Mabey Bridge meets Bahrain's oil modernisation needs
The Bapco Modernization Programme (BMP) constitutes Bapco's largest capital investment in its 90-year history, and is designed to increase its refining capacity and improve energy efficiency.
Mabey Bridge's role was to support the construction of Bapco's new industrial facilities with the supply of a brace of two-lane bridges. Two identical Compact 200 bridges were supplied to meet the requirement, each sized 27m x 6.3m, complete with parapets and anti-skid decks.
The aim was to facilitate easy access of construction vehicles and deliveries of specialist equipment to the construction site, without interfering with the local road network.
Post-installation technical assistance was also provided by Mabey Bridge to ensure extra-heavy load requirements were met.
BMP Project Director Mr Hafedh AlQassab described the design and installation as "first rate" and recognized by all stakeholders as a positive addition to the BMP Project.
Michael Treacy, CEO Mabey Bridge, said providing quick and safe access to site for construction traffic was of paramount importance. "We are delighted to have been able to demonstrate how modular steel solutions can deliver real project efficiencies in transformational construction projects like this," he said.
Across the GCC, economies are in recovery mode following COVID and drop in oil prices.
In April 2020, the first full month of the coronavirus impact, just $4.1bn worth of contracts were awarded in the region, close to 40% lower than the $6.2bn worth of contracts in the same month in 2019, according to the MEED Projects tracking service.
As the market slows, project companies now face two distinct challenges, according to the Deloitte GCC Powers of Construction 2020 report (click here).
"They have to adhere to contracts and maintain Construction output while at the same time meeting the requirements for social distancing among staff and transporting them to and from site," it notes.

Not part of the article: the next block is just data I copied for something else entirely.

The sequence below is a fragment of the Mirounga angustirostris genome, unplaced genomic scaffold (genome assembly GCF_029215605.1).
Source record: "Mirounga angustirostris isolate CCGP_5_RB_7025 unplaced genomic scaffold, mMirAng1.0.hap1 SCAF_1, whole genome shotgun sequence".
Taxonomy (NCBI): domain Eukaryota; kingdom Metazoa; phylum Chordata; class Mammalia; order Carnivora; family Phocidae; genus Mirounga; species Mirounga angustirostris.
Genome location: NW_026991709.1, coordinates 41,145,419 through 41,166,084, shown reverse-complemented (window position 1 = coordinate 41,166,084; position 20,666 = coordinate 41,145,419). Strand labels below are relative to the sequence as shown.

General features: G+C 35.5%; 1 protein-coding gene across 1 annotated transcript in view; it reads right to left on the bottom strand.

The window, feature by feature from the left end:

"In parallel, there is anecdotal evidence of payments slowing and cashflow deteriorating, while falling building material production also threatens to disrupt project schedules as the availability of key supplies like mortar, brick and plasterboard becomes more limited."
Bahrain's large neighbour, Saudi Arabia, has been the worst hit with just under 300 projects put on hold, according to the report.
Contractor issues head disputes list in 2020: Arcadis report
The average value of disputes globally rose from $30.7 million in 2019 to $54.26 million in 2020, while the length of disputes fell from 15 months in 2019 to 13.4 months, according to an Arcadis report.
The data, featured in Arcadis' 11th annual report, illustrates industry-wide ripple effects of the COVID-19 pandemic although interestingly the overall volume of disputes stayed relatively the same in 2020 as in 2019.
While trends in the value and length of disputes varied from region to region, all regions surveyed saw an increase in "mega disputes" related to bigger capital programs and private projects. Notably, more than 60% of survey respondents encountered project impacts due to COVID-19.
Owners, contractors, or subcontractors failing to understand and/or comply with their contractual obligations became the leading cause of construction disputes in 2020 (jumping from 3rd place in 2019), followed by owner-directed changes and third-party or force-majeure changes as the second and third-leading causes, respectively.
Highlights from the report include:
- Proper contract administration was a theme across the globe for the successful and early resolution of disputes
- Most disputes were settled through party-to-party negotiation, and a willingness to compromise played a key role in early resolution
- Among regions surveyed, the buildings (education, healthcare, retail/commercial, government) sector saw the most disputes
- In North America, construction dispute value rose from $18.8 million in 2019 to $37.9 million in 2020, while the length of disputes shortened from 17.6 to 14.2 months.
While cost and length have changed since 2019, risk management was still seen as the most effective claims avoidance tactic, while owner/contractor willingness to compromise was once again the top-ranked factor for the mitigation/early resolution of disputes.
"COVID-19 irrevocably changed every industry," said Roy Cooper, head of contract solutions for Arcadis North America. "Construction disputes experts will have to continue to adapt, even post-pandemic, as workforce expectations, climate events and government infrastructure funding change how projects are designed and contracted in the future."
The research presented in the report was compiled by Arcadis based on survey responses, global construction disputes the team handled in 2020 and contributions from industry experts.